When hypertension is left untreated, it can lead to a series of negative health consequences — including permanent brain damage. As the vessels that transport blood to the brain become narrow and filled with plaque, the risk of stroke greatly increases.
Hypertension and stroke
When the blood vessels are weakened they may leak, rupture, or narrow, thus exposing people to the risk of a stroke. When the walls of the arteries become weakened, certain ruptures may cause the apparition of plaques. These plaques may also rupture, forming blood clots around them, and preventing blood from circulating inside the arteries at a normal pace.
There is also a medical condition called a transient ischemic attack. This is considered to be a mini or a pre-stoke, and when it happens, doctors will always take into account the possibility that the person might be exposed to a full-blown stroke.
A transient ischemic attack is sometimes referred to as a “warning stroke” and its symptoms are very similar to those of a regular stroke. They usually occur when there is a blood clot inside the arteries that supply blood to the brain. A transient ischemic attack’s clot will only block the vessels for a short while.
An in-depth look at stroke
In each of these two cases, the blood supply to your brain is interrupted, as well as the oxygen needed for adequate brain function. Since your brain is responsible for sending information to the rest of your body, there’s more to a stroke than just brain damage.
When the brain no longer functions as required, you can experience difficulties in thinking, communication, moving, and other functions that are needed to lead a normal life. A severe stroke can also result in paralysis or death.
The majority of people that suffer from hypertension experience ischemic strokes, as elevated blood pressure is notorious for its ability to narrow or clog blood arteries.
Hemorrhagic strokes occur in a lower percentage of hypertension patients. Hemorrhagic strokes are also known as cerebral hemorrhages, and are a consequence of blood vessel ruptures occurring in the vicinity of the brain. When this happens, patients can have:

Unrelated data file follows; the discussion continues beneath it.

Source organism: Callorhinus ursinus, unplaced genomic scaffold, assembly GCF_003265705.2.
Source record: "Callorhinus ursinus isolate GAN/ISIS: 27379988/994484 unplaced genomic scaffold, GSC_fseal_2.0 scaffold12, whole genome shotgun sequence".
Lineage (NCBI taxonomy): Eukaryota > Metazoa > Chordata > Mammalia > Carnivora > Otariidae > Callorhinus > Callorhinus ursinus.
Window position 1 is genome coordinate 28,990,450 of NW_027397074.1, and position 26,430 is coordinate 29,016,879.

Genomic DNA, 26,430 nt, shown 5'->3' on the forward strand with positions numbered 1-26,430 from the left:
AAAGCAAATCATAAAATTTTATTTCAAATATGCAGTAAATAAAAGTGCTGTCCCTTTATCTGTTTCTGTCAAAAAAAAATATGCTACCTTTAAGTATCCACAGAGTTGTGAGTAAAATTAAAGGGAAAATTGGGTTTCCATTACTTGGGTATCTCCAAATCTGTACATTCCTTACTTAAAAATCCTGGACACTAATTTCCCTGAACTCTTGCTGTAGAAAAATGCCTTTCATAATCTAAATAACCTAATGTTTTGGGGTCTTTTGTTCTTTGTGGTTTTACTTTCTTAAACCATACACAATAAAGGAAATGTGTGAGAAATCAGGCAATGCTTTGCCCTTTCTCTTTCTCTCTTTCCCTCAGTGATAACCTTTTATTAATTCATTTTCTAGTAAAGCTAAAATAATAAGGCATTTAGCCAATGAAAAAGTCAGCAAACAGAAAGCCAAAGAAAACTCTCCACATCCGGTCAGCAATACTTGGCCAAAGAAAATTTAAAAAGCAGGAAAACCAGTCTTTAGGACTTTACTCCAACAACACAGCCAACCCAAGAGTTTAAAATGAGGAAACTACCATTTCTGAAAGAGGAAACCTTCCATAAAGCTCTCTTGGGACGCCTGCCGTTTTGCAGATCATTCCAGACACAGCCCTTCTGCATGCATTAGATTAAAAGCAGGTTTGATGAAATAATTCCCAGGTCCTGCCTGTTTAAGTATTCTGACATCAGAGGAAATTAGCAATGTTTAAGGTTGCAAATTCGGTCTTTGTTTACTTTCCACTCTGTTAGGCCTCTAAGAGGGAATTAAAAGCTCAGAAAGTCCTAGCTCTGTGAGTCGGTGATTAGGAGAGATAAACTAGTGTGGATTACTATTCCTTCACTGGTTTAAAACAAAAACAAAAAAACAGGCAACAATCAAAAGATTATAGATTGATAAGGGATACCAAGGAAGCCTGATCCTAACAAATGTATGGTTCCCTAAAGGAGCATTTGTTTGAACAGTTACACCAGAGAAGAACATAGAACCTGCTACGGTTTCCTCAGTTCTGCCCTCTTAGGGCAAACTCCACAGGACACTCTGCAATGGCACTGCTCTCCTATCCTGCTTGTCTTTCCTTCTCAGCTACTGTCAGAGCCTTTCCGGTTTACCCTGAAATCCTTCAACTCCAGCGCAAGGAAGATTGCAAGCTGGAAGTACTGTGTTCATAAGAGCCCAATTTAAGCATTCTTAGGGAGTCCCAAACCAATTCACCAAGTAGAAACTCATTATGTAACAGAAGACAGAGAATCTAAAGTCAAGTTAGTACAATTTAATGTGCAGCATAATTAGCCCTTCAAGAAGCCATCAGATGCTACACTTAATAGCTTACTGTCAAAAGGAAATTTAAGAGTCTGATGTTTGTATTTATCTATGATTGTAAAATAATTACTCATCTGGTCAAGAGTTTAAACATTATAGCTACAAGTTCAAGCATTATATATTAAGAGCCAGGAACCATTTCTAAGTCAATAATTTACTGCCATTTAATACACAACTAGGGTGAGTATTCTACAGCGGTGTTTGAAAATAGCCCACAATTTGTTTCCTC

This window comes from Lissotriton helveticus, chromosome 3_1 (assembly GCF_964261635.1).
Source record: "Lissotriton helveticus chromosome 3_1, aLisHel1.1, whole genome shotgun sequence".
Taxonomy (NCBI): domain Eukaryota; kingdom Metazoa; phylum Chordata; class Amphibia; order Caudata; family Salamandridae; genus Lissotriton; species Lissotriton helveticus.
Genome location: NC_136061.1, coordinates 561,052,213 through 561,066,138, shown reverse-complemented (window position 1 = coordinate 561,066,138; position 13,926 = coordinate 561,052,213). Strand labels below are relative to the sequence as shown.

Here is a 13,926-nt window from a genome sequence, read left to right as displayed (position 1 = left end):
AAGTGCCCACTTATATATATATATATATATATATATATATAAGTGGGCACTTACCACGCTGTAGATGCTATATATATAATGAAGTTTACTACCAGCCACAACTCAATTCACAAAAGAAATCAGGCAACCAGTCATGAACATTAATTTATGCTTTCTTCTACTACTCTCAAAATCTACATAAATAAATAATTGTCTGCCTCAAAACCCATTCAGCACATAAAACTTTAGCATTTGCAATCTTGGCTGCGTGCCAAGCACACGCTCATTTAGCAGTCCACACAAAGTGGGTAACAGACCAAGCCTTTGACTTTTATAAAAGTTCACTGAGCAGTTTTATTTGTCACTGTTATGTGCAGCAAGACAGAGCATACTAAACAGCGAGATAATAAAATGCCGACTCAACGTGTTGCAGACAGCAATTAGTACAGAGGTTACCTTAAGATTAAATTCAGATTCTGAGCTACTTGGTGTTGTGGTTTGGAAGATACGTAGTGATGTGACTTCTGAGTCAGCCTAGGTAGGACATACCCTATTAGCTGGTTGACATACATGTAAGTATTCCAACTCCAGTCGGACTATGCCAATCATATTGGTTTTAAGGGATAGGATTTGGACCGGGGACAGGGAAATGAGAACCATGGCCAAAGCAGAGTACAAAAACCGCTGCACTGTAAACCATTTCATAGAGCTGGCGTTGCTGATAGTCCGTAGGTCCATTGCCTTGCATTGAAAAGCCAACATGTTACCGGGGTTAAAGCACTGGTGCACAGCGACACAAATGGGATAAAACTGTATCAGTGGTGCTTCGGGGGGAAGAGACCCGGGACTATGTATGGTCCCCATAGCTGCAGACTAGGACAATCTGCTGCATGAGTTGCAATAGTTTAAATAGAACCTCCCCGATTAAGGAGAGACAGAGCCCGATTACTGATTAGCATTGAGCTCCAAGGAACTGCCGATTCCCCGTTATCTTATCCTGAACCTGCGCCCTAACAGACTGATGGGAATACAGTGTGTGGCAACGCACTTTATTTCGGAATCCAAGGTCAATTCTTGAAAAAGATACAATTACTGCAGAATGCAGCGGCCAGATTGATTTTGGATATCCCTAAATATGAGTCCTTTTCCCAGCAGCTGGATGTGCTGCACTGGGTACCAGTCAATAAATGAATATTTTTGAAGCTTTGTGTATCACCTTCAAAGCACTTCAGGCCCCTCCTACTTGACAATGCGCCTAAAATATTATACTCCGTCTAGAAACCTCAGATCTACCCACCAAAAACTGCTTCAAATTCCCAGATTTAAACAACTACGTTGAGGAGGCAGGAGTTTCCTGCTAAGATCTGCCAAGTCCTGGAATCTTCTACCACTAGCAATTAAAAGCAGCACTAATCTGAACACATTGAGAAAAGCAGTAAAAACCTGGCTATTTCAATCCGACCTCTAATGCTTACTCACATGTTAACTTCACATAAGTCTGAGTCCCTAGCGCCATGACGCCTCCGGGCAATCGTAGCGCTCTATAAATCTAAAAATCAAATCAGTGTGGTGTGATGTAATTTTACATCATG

- Subarachnoid hemorrhage, which occurs on the surface of the brain.
- Intracerebral hemorrhage, normally found inside the brain.
Signs of a stroke
Knowing how to identify the signs of a stroke might save your life, but can also save the life of a person close to you. Because hypertension is known as “the silent killer” and may not always show symptoms, strokes can appear suddenly.
When the signs of a stroke make their presence, it’s important to call your local emergency number at once, as a fast response time may save someone’s life. The most common signs of a stroke are as follows:
- Face numbness/weakness, but also of one of the limbs. It may occur on a single side of the body.
- Difficulty in communicating with others, failure to express intention, problems in understanding others.
- Blurry or impaired vision.
- Headaches without any apparent cause.
- Impaired movement, difficulty in walking or maintaining balance, lack of coordination.
Keep in mind that all off these symptoms will occur suddenly, and some people can experience one or all of them.
To treat a stroke, it’s important to determine what type of stroke it is. In the case of an ischemic stroke, the main goal for your doctor is to restore blood flow to your brain. There is an emergency medication treatment that must start within four and a half hours from the first signs of stroke. This treatment could include a tissue plasminogen activator injection, which is given through the vein. This treatment will identify the blood clot that caused the stroke, and work to dissolve it.
Endovascular procedures are another solution, and they involve treating an ischemic stroke through procedures applied directly on the blocked vessel. Doctors may give medication that are delivered straight to the brain, through a catheter inserted in the groin.
A stent retriever is another invasive procedure that could treat an ischemic stroke, and it’s often a solution for patients that have blood clots which are too big to be treated with tissue plasminogen activator.
In the case of a hemorrhagic stroke, doctors will focus on stopping the bleeding and restoring normal pressure inside the brain. Aside from the drugs that doctors may choose to treat the patient with in such a case, one can also be required to undergo surgery for repairing the blood vessel:
- Surgical clipping involves adding a tiny clamp that stops the blood flow supply to the aneurysm.
- Endovascular embolization implies inserting detachable coils inside the aneurysm through the use of a catheter, guided by x-ray imaging. The coils will also prevent the aneurysm from receiving blood.
- If the arteriovenous malformation is located in an accessible part of the brain, doctors may choose to remove it in order to prevent any potential hemorrhagic strokes. However, this isn’t possible if the removal would imply large brain function reduction, or if the arteriovenous malformation is located deep inside the brain.
If you’ve had a stroke, your doctor will try to make sure that you recover as much of your initial functions as possible. Sometimes, the damage is irreversible, so treating blood pressure from the get go can avoid such a major negative impact on your life.